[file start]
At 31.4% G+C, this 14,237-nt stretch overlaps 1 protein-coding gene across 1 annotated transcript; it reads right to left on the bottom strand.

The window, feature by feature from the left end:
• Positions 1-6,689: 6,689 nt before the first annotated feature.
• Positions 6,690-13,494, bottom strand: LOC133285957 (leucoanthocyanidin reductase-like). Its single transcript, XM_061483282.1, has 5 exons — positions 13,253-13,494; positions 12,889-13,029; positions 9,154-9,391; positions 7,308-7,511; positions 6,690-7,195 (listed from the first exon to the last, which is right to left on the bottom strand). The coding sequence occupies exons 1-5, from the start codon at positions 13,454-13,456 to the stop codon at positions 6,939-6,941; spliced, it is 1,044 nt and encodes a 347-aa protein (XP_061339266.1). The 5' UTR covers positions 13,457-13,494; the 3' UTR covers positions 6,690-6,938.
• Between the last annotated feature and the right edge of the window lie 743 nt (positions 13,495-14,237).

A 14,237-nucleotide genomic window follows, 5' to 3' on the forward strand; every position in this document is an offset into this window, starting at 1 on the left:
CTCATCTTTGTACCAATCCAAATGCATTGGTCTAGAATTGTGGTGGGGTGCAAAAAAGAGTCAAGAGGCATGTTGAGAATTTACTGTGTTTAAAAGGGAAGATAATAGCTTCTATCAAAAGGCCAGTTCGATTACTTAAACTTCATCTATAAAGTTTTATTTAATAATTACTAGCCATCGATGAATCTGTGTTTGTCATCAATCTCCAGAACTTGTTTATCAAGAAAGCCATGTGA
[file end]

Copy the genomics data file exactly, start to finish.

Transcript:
At 31.4% G+C, this 14,237-nt stretch overlaps 1 protein-coding gene across 1 annotated transcript; it reads right to left on the bottom strand.

The window, feature by feature from the left end:
• Positions 1-6,689: 6,689 nt before the first annotated feature.
• Positions 6,690-13,494, bottom strand: LOC133285957 (leucoanthocyanidin reductase-like). Its single transcript, XM_061483282.1, has 5 exons — positions 13,253-13,494; positions 12,889-13,029; positions 9,154-9,391; positions 7,308-7,511; positions 6,690-7,195 (listed from the first exon to the last, which is right to left on the bottom strand). The coding sequence occupies exons 1-5, from the start codon at positions 13,454-13,456 to the stop codon at positions 6,939-6,941; spliced, it is 1,044 nt and encodes a 347-aa protein (XP_061339266.1). The 5' UTR covers positions 13,457-13,494; the 3' UTR covers positions 6,690-6,938.
• Between the last annotated feature and the right edge of the window lie 743 nt (positions 13,495-14,237).

A 14,237-nucleotide genomic window follows, 5' to 3' on the forward strand; every position in this document is an offset into this window, starting at 1 on the left:
CTCATCTTTGTACCAATCCAAATGCATTGGTCTAGAATTGTGGTGGGGTGCAAAAAAGAGTCAAGAGGCATGTTGAGAATTTACTGTGTTTAAAAGGGAAGATAATAGCTTCTATCAAAAGGCCAGTTCGATTACTTAAACTTCATCTATAAAGTTTTATTTAATAATTACTAGCCATCGATGAATCTGTGTTTGTCATCAATCTCCAGAACTTGTTTATCAAGAAAGCCATGTGA